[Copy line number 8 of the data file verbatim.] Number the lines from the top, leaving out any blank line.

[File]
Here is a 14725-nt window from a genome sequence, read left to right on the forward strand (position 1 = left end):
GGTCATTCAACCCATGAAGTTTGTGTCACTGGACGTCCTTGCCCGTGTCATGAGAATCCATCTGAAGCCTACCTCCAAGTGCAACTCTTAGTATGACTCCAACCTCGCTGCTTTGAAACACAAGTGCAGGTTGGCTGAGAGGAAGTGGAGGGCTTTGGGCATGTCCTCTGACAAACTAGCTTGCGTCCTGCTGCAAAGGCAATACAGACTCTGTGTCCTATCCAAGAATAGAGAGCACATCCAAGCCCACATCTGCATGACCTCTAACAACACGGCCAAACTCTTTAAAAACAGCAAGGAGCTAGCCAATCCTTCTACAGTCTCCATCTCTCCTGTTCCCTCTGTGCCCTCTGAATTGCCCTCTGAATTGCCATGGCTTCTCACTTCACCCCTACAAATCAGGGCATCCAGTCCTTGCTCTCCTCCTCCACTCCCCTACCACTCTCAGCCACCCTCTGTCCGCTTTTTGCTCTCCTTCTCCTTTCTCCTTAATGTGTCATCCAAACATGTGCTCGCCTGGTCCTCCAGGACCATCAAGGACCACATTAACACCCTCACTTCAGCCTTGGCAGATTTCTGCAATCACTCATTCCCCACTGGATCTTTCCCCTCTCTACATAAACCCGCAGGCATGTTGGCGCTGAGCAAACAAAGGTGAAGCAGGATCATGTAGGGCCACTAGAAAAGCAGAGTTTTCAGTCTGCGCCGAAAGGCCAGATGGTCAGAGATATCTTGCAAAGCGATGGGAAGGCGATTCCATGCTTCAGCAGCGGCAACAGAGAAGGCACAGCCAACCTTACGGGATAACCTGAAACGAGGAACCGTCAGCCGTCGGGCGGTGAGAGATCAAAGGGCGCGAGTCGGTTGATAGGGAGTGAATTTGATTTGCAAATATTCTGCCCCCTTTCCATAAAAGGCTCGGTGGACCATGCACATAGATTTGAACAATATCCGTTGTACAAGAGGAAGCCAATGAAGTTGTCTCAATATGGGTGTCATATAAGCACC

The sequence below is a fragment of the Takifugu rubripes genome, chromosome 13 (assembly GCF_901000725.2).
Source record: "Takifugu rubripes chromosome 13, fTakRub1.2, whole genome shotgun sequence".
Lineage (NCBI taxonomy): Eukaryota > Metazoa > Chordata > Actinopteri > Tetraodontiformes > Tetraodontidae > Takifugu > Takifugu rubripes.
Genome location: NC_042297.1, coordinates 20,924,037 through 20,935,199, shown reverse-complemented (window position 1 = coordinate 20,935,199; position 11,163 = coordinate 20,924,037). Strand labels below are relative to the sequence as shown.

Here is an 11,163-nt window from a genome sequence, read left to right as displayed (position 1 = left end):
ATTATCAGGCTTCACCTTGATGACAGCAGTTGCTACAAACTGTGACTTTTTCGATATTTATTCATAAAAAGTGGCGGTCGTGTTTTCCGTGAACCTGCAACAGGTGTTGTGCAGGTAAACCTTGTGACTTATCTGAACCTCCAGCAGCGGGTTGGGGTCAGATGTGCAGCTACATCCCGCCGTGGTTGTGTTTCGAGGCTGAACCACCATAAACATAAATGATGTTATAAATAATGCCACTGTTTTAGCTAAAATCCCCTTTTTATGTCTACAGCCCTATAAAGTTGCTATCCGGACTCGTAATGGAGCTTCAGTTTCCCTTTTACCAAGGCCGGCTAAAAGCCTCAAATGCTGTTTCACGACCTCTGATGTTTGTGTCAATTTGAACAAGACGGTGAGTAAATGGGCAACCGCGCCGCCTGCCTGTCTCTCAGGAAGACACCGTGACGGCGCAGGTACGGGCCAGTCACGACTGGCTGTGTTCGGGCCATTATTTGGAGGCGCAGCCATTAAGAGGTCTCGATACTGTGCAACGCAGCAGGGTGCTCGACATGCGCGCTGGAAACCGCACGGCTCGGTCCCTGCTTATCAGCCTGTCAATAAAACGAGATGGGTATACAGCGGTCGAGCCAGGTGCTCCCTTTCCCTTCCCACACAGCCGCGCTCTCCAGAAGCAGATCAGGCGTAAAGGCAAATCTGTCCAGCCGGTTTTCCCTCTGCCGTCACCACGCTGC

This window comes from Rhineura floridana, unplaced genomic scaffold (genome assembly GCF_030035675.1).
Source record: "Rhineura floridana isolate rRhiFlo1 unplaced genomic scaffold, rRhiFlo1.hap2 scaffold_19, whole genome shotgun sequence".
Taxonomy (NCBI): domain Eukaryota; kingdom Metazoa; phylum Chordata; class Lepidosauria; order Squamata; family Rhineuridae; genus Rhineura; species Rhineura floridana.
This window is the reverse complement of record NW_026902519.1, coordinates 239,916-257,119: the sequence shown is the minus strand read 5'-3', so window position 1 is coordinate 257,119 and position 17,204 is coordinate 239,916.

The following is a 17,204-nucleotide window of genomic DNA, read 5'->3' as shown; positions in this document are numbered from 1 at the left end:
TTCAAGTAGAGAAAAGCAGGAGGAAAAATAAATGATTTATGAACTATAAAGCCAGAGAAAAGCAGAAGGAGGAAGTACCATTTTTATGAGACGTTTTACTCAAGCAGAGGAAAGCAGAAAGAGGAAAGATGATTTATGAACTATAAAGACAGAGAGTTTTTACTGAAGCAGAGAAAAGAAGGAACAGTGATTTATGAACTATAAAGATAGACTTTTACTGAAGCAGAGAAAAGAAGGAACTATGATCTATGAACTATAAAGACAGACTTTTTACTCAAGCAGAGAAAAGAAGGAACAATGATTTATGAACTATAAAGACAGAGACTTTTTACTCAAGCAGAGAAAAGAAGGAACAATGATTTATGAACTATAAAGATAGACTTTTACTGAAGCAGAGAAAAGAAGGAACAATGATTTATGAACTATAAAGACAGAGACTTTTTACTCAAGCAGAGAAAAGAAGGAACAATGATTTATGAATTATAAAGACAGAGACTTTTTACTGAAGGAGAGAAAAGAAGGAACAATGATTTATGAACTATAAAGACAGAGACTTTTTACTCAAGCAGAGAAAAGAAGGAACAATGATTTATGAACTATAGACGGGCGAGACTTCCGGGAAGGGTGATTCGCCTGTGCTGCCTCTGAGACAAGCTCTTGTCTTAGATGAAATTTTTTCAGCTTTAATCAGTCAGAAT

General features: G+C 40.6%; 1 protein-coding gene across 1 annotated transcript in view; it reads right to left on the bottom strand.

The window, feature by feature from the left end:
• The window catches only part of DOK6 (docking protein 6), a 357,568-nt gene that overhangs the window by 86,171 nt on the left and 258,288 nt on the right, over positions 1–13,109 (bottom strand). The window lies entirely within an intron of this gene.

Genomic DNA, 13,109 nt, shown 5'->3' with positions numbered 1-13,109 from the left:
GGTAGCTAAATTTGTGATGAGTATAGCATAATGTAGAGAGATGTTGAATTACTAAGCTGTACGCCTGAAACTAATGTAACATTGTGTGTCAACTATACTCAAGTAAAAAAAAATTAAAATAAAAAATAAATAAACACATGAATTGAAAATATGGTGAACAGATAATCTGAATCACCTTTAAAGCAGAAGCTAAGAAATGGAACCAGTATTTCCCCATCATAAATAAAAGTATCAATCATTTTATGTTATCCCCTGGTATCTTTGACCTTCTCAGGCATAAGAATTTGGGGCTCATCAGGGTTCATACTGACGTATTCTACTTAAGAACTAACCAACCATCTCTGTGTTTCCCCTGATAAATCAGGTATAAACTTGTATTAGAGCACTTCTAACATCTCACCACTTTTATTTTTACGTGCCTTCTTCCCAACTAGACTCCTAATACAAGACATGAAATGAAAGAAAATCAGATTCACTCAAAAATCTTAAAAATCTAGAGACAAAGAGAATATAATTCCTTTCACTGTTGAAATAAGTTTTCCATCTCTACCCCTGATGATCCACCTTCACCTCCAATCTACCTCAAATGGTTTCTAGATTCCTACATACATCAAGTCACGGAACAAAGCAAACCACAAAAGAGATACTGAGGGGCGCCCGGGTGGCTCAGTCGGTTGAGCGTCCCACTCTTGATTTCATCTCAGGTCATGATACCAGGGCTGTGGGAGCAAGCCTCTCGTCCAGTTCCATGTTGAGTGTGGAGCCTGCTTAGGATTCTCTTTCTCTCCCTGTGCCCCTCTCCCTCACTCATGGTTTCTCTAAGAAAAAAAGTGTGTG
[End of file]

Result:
ATTATCAGGCTTCACCTTGATGACAGCAGTTGCTACAAACTGTGACTTTTTCGATATTTATTCATAAAAAGTGGCGGTCGTGTTTTCCGTGAACCTGCAACAGGTGTTGTGCAGGTAAACCTTGTGACTTATCTGAACCTCCAGCAGCGGGTTGGGGTCAGATGTGCAGCTACATCCCGCCGTGGTTGTGTTTCGAGGCTGAACCACCATAAACATAAATGATGTTATAAATAATGCCACTGTTTTAGCTAAAATCCCCTTTTTATGTCTACAGCCCTATAAAGTTGCTATCCGGACTCGTAATGGAGCTTCAGTTTCCCTTTTACCAAGGCCGGCTAAAAGCCTCAAATGCTGTTTCACGACCTCTGATGTTTGTGTCAATTTGAACAAGACGGTGAGTAAATGGGCAACCGCGCCGCCTGCCTGTCTCTCAGGAAGACACCGTGACGGCGCAGGTACGGGCCAGTCACGACTGGCTGTGTTCGGGCCATTATTTGGAGGCGCAGCCATTAAGAGGTCTCGATACTGTGCAACGCAGCAGGGTGCTCGACATGCGCGCTGGAAACCGCACGGCTCGGTCCCTGCTTATCAGCCTGTCAATAAAACGAGATGGGTATACAGCGGTCGAGCCAGGTGCTCCCTTTCCCTTCCCACACAGCCGCGCTCTCCAGAAGCAGATCAGGCGTAAAGGCAAATCTGTCCAGCCGGTTTTCCCTCTGCCGTCACCACGCTGC